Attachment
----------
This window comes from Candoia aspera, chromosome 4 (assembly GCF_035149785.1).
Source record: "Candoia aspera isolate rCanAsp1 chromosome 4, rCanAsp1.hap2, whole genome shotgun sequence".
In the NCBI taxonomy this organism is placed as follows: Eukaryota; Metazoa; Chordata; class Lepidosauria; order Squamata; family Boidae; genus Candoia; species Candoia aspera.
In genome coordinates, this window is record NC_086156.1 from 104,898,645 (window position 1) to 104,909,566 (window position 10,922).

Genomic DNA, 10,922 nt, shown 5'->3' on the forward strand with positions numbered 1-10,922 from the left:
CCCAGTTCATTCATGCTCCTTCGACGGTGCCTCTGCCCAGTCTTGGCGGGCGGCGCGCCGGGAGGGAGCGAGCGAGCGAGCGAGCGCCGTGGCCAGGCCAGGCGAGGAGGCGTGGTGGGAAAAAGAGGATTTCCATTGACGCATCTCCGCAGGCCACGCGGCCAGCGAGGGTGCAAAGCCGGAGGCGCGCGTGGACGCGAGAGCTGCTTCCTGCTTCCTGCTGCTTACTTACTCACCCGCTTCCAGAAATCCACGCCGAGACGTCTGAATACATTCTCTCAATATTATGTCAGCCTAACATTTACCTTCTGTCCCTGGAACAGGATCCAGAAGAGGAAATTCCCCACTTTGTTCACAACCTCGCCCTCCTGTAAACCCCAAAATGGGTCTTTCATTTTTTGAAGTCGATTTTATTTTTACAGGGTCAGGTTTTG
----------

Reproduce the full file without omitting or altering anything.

This window comes from Candoia aspera, chromosome 4 (assembly GCF_035149785.1).
Source record: "Candoia aspera isolate rCanAsp1 chromosome 4, rCanAsp1.hap2, whole genome shotgun sequence".
In the NCBI taxonomy this organism is placed as follows: Eukaryota; Metazoa; Chordata; class Lepidosauria; order Squamata; family Boidae; genus Candoia; species Candoia aspera.
In genome coordinates, this window is record NC_086156.1 from 104,898,645 (window position 1) to 104,909,566 (window position 10,922).

Genomic DNA, 10,922 nt, shown 5'->3' on the forward strand with positions numbered 1-10,922 from the left:
CCCAGTTCATTCATGCTCCTTCGACGGTGCCTCTGCCCAGTCTTGGCGGGCGGCGCGCCGGGAGGGAGCGAGCGAGCGAGCGAGCGCCGTGGCCAGGCCAGGCGAGGAGGCGTGGTGGGAAAAAGAGGATTTCCATTGACGCATCTCCGCAGGCCACGCGGCCAGCGAGGGTGCAAAGCCGGAGGCGCGCGTGGACGCGAGAGCTGCTTCCTGCTTCCTGCTGCTTACTTACTCACCCGCTTCCAGAAATCCACGCCGAGACGTCTGAATACATTCTCTCAATATTATGTCAGCCTAACATTTACCTTCTGTCCCTGGAACAGGATCCAGAAGAGGAAATTCCCCACTTTGTTCACAACCTCGCCCTCCTGTAAACCCCAAAATGGGTCTTTCATTTTTTGAAGTCGATTTTATTTTTACAGGGTCAGGTTTTG